To investigate the differences between measurements of personal exposure to particulate air pollution and static area measurements in a group of people working close to traffic and to determine whether such differences might obscure any threshold for health effects in epidemiological studies.
Methods-Personal air sampling was carried out on two groups of eight traffic wardens for four days on two consecutive weeks in November 1994.
These measurements were compared with standard environmental static sampling data that were obtained for the same period.
A simulation with log normal distributions of personal exposures was produced, and an arbitrary risk calculated for each exposure, assuming a threshold of 50 mug/m3, and an exposure-response curve was calculated.
The median concentration for personal samplers in week 1 was 123 mug/m3 and 41 mug/m3 in week 2. Corresponding area concentrations were 10 mug/m3 and 7.5 mug/m3.
The simulation showed that the variation in individual exposures around an area sampler obscured the threshold.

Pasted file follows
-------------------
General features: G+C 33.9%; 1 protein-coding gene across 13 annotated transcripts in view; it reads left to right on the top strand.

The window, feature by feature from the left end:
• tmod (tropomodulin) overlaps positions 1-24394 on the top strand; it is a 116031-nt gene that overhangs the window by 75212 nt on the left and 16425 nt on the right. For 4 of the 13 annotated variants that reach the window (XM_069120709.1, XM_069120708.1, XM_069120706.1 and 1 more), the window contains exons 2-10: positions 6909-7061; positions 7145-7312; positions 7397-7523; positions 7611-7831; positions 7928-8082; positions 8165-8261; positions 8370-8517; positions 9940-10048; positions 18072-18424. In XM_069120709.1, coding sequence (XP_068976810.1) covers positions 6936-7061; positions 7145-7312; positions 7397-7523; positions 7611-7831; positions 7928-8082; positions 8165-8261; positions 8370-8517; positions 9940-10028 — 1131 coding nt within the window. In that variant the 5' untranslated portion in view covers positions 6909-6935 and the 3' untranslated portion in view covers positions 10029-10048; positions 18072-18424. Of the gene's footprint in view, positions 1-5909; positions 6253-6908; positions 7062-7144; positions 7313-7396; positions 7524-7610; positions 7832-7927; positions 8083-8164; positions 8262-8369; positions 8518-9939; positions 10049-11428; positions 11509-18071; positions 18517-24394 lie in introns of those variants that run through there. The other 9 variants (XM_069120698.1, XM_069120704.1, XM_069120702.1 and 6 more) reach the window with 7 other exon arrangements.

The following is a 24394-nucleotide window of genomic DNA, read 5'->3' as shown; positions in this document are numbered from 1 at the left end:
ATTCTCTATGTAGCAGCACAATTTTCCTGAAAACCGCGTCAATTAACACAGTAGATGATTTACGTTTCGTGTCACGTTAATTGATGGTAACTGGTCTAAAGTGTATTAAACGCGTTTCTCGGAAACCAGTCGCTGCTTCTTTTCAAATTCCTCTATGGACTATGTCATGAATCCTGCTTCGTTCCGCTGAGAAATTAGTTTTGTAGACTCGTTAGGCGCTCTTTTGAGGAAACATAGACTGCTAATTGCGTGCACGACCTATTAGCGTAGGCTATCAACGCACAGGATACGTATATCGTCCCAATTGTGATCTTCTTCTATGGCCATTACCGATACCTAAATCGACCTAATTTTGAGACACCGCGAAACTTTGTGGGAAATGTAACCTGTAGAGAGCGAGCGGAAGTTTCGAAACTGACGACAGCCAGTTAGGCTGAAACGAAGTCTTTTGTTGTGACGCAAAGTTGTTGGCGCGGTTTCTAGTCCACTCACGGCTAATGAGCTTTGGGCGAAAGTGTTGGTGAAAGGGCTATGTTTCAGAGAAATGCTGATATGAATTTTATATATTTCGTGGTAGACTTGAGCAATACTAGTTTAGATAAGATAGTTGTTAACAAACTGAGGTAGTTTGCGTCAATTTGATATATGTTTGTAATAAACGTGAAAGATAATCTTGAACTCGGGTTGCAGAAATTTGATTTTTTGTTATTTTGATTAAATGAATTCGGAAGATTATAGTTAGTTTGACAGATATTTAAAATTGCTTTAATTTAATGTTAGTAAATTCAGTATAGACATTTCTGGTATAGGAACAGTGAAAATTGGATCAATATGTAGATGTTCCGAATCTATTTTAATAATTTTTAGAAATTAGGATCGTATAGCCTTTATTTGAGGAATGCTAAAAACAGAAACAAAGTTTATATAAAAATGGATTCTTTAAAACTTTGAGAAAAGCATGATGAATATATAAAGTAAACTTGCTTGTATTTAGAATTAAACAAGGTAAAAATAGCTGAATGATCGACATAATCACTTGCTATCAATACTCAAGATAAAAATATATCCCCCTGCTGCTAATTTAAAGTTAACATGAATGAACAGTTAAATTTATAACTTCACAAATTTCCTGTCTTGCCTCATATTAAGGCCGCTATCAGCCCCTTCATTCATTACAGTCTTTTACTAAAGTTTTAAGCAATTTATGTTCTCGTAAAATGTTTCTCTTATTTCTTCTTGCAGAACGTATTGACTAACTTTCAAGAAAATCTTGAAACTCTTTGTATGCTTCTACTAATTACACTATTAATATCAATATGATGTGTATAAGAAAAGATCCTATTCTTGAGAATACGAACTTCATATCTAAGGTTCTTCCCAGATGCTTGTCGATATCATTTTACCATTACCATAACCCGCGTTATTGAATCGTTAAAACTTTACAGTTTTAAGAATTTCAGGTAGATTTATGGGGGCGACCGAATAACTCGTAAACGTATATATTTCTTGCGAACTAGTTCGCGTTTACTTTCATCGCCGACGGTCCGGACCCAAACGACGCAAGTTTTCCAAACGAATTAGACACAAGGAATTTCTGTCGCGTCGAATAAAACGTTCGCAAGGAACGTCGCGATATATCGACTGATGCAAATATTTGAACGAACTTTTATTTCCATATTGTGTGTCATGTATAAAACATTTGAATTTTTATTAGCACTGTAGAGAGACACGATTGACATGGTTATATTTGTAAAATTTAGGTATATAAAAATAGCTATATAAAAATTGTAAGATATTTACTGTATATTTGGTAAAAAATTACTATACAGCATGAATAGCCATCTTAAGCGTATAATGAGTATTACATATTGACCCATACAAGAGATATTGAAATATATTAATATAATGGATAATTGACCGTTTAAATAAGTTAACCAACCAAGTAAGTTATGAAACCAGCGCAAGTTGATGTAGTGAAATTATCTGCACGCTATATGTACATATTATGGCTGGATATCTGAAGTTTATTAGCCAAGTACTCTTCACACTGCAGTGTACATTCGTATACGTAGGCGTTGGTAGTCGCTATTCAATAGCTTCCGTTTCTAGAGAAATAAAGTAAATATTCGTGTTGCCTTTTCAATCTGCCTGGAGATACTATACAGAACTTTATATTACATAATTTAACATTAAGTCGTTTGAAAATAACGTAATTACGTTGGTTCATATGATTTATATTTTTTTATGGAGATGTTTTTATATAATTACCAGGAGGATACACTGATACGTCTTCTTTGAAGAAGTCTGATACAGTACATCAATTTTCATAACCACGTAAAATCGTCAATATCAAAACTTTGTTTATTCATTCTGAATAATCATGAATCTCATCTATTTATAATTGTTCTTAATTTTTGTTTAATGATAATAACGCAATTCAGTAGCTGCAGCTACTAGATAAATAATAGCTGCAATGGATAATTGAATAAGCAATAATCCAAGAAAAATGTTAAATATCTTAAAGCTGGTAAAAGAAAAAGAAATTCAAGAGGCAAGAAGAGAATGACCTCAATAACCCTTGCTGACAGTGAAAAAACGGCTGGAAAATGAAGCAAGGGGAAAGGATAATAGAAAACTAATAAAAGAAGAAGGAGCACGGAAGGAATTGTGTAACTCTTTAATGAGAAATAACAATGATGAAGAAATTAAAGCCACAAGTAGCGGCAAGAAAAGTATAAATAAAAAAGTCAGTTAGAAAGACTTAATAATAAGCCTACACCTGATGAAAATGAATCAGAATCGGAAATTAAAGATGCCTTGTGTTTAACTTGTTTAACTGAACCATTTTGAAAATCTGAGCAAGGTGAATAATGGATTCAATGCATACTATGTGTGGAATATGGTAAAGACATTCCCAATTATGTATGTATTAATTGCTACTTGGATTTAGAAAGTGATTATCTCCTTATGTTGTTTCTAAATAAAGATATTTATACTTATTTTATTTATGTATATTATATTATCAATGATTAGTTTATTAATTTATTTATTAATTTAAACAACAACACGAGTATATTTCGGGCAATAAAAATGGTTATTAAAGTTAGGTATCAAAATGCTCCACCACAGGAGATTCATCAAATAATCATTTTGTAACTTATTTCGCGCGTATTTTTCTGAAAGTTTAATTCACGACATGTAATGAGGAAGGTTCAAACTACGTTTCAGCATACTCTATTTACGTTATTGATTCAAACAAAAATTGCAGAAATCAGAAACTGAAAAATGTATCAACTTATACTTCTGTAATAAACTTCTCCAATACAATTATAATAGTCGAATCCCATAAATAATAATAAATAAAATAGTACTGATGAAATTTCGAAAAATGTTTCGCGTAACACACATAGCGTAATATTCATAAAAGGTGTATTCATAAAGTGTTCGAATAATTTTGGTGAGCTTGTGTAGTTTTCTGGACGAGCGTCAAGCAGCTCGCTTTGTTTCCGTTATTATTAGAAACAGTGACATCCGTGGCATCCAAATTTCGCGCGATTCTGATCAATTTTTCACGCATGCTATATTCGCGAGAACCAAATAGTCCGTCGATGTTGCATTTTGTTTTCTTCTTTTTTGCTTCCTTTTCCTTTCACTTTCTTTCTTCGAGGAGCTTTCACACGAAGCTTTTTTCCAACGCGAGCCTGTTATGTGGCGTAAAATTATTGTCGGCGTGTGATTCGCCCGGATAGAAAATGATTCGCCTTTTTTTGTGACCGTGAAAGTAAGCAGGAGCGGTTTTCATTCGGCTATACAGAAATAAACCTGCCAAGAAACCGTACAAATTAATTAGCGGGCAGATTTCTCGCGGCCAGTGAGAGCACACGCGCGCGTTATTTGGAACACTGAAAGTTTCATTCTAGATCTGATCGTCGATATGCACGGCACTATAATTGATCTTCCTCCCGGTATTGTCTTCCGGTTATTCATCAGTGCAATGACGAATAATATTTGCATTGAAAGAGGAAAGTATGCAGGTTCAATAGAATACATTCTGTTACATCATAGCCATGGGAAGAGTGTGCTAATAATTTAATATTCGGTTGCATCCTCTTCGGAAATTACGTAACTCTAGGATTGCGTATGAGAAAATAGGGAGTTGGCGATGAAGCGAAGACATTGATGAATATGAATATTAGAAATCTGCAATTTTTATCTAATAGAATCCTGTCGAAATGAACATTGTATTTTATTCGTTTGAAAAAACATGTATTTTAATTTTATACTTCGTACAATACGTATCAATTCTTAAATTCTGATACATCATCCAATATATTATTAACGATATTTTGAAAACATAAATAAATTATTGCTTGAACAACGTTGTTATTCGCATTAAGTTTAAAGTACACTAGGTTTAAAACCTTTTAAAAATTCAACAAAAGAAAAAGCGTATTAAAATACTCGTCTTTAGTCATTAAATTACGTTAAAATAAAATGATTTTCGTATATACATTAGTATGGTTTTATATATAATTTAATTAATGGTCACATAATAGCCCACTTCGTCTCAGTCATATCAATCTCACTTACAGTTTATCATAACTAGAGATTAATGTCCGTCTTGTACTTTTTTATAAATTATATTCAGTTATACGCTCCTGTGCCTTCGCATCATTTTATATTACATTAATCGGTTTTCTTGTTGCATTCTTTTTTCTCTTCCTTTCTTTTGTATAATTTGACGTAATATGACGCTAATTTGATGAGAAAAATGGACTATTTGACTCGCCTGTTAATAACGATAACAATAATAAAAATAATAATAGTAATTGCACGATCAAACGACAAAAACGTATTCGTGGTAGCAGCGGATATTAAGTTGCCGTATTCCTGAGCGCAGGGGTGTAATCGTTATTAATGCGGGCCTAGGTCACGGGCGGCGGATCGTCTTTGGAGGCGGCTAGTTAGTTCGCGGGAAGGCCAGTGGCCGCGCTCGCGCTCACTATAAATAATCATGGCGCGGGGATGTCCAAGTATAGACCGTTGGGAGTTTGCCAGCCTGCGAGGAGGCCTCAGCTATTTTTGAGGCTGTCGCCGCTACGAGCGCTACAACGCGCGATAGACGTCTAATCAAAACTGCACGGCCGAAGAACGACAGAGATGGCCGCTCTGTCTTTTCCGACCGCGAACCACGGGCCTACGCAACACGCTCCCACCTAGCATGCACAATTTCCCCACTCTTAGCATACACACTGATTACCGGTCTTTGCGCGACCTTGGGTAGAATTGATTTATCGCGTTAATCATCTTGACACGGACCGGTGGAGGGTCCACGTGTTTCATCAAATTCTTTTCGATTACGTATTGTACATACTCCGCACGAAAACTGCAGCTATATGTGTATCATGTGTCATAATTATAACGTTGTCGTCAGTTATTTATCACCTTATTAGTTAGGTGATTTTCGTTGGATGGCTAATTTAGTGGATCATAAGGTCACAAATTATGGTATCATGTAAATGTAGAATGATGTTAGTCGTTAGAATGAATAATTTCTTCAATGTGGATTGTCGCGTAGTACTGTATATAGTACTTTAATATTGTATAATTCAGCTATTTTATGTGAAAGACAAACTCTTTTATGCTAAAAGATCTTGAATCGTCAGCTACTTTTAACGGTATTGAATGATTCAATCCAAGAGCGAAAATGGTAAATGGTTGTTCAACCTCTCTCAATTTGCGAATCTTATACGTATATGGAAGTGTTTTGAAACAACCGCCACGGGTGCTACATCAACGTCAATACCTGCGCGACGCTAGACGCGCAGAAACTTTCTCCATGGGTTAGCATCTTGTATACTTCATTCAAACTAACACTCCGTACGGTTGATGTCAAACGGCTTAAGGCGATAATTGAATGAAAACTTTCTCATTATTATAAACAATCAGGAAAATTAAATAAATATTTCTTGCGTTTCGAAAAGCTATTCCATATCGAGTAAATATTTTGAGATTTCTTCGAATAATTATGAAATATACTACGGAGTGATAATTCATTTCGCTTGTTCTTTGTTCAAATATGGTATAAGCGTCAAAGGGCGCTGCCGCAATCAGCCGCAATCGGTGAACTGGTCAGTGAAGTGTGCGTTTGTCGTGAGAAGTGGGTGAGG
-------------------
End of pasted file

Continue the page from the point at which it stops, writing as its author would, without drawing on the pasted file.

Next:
Conclusions-Area sampling data may be of limited value in the investigation of the biological effects of exposure to pollution and their use may result in real thresholds being obscured.
Personal exposure assessment may be crucial in determination of the health effects attributable to different concentrations of air pollutants.
Mots-clés Pascal : Pollution air, Gaz échappement, Trafic routier, Milieu urbain, Homme, Exposition professionnelle, Teneur air ambiant, Analyse quantitative, Contrôle, Appareil portatif, Concentration maximale admissible, Médecine travail, Contractuel
Mots-clés Pascal anglais : Air pollution, Exhaust gas, Road traffic, Urban environment, Human, Occupational exposure, Ambient air concentration, Quantitative analysis, Check, Portable equipment, Maximum permissible concentration, Occupational medicine
Notice produite par :
Inist-CNRS - Institut de l'Information Scientifique et Technique
Cote : 96-0051778
Code Inist : 001D16C03. Création : 199608.